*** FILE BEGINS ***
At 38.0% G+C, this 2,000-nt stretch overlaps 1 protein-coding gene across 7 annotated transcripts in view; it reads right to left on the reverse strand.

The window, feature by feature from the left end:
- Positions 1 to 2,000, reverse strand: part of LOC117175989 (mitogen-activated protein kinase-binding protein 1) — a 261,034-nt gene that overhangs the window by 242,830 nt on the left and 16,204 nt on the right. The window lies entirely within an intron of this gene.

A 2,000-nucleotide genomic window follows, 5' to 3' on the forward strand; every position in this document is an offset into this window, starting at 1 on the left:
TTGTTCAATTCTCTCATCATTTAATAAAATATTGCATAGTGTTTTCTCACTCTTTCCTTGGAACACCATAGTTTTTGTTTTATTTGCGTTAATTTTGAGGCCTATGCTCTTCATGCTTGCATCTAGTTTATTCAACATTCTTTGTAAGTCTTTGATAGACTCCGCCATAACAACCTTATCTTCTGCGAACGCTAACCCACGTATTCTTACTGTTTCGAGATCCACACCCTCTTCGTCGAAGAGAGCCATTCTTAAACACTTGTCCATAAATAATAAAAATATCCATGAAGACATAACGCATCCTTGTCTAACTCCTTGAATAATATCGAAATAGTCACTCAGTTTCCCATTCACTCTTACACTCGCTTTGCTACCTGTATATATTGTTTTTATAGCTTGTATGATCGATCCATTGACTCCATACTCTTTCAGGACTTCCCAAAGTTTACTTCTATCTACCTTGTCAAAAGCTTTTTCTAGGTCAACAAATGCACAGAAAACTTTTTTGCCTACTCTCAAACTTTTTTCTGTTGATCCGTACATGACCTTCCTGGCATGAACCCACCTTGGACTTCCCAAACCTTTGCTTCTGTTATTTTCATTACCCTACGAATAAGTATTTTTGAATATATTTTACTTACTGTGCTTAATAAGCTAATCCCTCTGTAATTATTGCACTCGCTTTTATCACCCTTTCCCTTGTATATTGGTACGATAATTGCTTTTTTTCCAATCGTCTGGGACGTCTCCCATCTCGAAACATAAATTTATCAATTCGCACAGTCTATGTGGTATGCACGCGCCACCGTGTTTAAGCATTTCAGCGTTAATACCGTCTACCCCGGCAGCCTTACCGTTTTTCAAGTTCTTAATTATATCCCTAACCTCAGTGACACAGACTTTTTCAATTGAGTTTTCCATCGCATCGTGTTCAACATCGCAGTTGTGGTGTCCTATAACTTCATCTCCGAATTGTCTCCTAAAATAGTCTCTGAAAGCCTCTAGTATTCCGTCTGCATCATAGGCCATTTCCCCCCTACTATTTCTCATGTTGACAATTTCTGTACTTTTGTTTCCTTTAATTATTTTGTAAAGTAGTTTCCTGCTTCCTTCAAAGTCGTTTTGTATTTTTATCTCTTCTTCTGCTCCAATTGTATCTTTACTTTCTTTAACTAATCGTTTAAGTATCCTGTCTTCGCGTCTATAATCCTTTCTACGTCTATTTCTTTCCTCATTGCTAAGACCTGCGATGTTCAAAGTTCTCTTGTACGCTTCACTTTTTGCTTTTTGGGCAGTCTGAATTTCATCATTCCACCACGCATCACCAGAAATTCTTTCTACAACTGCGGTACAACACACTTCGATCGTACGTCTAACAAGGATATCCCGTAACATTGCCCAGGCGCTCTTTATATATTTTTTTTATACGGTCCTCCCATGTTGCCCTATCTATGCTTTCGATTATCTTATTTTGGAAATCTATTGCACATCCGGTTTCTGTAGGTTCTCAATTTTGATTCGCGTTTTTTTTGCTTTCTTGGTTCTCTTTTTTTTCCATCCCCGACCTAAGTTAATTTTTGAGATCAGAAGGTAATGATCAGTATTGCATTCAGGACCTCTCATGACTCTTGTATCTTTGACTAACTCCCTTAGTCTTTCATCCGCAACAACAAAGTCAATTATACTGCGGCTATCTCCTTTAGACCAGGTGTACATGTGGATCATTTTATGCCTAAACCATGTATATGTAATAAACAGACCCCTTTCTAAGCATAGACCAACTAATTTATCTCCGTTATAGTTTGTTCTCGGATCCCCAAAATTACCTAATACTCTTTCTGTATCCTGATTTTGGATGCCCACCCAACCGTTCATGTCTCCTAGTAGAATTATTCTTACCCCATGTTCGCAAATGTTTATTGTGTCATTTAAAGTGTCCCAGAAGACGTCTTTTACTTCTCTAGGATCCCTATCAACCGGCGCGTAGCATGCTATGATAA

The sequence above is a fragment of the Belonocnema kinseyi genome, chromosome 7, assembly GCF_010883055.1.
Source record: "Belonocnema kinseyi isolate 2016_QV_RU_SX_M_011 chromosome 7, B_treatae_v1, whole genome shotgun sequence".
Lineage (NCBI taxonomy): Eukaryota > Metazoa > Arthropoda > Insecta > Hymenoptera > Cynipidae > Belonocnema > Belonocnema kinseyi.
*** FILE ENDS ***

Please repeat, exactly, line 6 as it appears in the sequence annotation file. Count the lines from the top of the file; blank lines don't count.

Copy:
The sequence above is a fragment of the Belonocnema kinseyi genome, chromosome 7, assembly GCF_010883055.1.